A Grief Support Blog

This blog will allow you the opportunity to acquire both support and guidance after experiencing a significant loss.

Postpartum Grief And The Baby Blues

This second article in our six part series is focused on “Postpartum Grief.”  In this installment, we are focusing on “The Baby Blues.”

The months leading up to the birth of a child are often filled with plans, hopes, dreams, and expectations. Many new parents fantasize about who this little person will be, even before they meet. They may even begin to imagine the wonderful experiences they will share with their child throughout their lifetime. This is often a happy and exciting time for new parents. Few, if any of us, anticipate that we will experience a rollercoaster of difficult emotions following the birth of our child. Some feelings may include sadness, fear, anxiety, and even regret. Most new parents have heard of the “Baby Blues”, but they don’t imagine it would happen to them.

What are the Baby Blues?

The Mayo Clinic lists among its symptoms:

• Mood Swings

• Anxiety

• Sadness

• Irritability

• Feeling Overwhelmed

• Frequent Crying

• Reduced Concentration

• Appetite Problems and,

• Trouble Sleeping

The American Pregnancy Association (APA) states that as many as 80% of new mothers experience these symptoms within four or five days of the birth of their child. The duration of these symptoms is unique to each person, but generally lasts a few days, up to two weeks in some cases. For most, these issues occur sporadically throughout the day. The exact cause of the Baby Blues is unknown, but it's thought to be triggered by the significant hormonal changes that happen within the mother after giving birth.

My son Leyton was born on December 15, 2016, six days after my 30th birthday. Nothing could have prepared me for what I experienced the first few weeks after his birth. As a Registered Psychologist and Certified Grief Recovery Specialist, I was well aware of the Baby Blues and the conflicting feelings that may arise after having a baby, but I certainly didn’t think it would happen to me. I consider myself to be very self-aware, attuned to my emotions, adaptable to change, and I have an incredible husband and supportive family. I felt generally prepared for my son to be born. One might say I had my “ducks in a row” for this next transition. I thought having a baby would be a “break” from my fast-paced lifestyle as a wife, business owner, university instructor, and certification trainer. Boy was I wrong. It was the farthest thing from a break!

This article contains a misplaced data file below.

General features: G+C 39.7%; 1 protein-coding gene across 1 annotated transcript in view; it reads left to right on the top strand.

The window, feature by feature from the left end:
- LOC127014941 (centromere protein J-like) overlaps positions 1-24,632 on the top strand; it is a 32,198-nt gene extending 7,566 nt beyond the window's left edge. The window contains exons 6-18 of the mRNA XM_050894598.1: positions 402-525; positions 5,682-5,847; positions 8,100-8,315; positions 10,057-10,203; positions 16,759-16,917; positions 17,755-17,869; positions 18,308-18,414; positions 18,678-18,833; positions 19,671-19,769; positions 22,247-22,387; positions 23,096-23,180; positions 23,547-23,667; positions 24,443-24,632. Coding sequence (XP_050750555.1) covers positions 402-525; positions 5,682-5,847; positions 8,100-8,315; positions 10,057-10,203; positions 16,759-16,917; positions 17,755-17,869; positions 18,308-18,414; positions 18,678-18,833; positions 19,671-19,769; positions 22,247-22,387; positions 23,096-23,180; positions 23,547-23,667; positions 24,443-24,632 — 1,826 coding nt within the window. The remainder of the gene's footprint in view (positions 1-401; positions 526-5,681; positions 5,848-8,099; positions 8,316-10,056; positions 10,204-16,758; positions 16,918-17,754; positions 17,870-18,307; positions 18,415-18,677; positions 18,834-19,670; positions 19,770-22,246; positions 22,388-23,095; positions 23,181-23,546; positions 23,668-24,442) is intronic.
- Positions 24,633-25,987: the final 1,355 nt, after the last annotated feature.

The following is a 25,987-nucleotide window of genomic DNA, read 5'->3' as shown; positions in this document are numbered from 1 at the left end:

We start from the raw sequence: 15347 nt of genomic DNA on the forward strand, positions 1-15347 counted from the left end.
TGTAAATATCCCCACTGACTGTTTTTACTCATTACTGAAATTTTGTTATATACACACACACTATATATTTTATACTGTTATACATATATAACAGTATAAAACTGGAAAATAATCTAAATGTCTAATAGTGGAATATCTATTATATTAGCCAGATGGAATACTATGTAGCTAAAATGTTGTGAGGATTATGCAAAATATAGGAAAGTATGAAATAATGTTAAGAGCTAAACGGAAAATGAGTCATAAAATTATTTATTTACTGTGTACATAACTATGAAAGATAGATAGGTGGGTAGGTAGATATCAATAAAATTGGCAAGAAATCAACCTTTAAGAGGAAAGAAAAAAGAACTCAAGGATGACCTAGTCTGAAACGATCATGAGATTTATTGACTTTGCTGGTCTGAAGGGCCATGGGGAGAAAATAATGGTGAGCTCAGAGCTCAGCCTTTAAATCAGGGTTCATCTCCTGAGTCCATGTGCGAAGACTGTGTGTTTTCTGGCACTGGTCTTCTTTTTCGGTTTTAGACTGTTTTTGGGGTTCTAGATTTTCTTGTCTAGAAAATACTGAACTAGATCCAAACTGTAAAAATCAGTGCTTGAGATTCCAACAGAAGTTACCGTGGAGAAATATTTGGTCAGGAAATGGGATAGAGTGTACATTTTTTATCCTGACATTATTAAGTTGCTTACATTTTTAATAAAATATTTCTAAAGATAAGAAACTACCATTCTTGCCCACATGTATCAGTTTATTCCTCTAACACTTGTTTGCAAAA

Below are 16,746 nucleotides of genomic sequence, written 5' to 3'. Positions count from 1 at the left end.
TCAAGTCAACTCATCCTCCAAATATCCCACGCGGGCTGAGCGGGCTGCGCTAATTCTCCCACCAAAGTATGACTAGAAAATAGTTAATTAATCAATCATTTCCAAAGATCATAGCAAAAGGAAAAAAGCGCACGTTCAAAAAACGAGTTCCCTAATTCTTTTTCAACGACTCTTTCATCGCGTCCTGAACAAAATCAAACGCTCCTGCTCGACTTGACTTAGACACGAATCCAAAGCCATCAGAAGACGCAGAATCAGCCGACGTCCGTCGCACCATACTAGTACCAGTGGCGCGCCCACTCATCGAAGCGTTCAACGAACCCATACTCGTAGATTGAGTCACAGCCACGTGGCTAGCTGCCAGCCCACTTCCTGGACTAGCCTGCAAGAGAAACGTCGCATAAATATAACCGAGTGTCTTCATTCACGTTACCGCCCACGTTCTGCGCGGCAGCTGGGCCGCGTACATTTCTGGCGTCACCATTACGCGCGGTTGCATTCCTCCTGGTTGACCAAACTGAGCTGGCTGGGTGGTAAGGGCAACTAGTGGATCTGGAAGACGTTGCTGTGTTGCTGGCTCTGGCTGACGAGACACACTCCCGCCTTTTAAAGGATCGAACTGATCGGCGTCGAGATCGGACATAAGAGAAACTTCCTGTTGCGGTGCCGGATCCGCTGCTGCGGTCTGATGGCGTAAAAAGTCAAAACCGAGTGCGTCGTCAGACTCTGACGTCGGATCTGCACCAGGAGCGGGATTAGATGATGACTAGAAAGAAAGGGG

Twenty-four hours after my son was born, we were discharged from the hospital and sent home. Upon arriving home that first evening, I began to feel an overwhelming fear and vulnerability that I wouldn't know how to take care of my son or know what he needed when he cried; and he cried a lot. There was no manual or set of guidelines to follow and that terrified me. All of the intellectual knowledge I had read about was completely useless. I was given the responsibility of taking care of a helpless and dependent little human, with absolutely no experience.

The sense of loss of control, loss of independence, and loss of freedom I felt, was like nothing I had experienced before. No longer did my husband and I dictate when we ate, slept, showered, cleaned, relaxed, or made plans. All I wanted to do was wash my hair, drink hot coffee, and take a nap! I had fleeting thoughts that we had made a mistake and that I had ruined my life. I loved my life before Leyton was born, and I worried that I would never feel happiness or joy again. These thoughts really terrified me and I am grateful I had the emotional safety in my marriage to talk honestly with my husband.

The first six days were the hardest for me. I cried often, and sometimes for no reason at all. I felt exhausted, sad, numb, anxious, vulnerable, and afraid that my husband was going to abandon our family. This was a massive transition for the both of us and I feared it would be too much for him to handle. On the contrary, my husband felt a deep love and compassion for me and an incredible responsibility to our new family. The last thing he would do is up and leave us! I knew my thoughts were irrational but I couldn’t help the way I was feeling.

After the first six days, things began to significantly improve. As the days and weeks passed, I felt more and more like myself, I adapted well to my new role as a mother, and I experienced a profound love, joy, adoration, and appreciation for my son I have never felt before in my life. My husband and I have developed a deeper love for each other, and we couldn’t imagine our lives without our son. Leyton is almost four months old now, and it feels like an eternity since I gave birth. The transition has been both challenging and rewarding, and it is the loving and non-judgmental support I have received from my husband, family, and friends that has carried me through it all.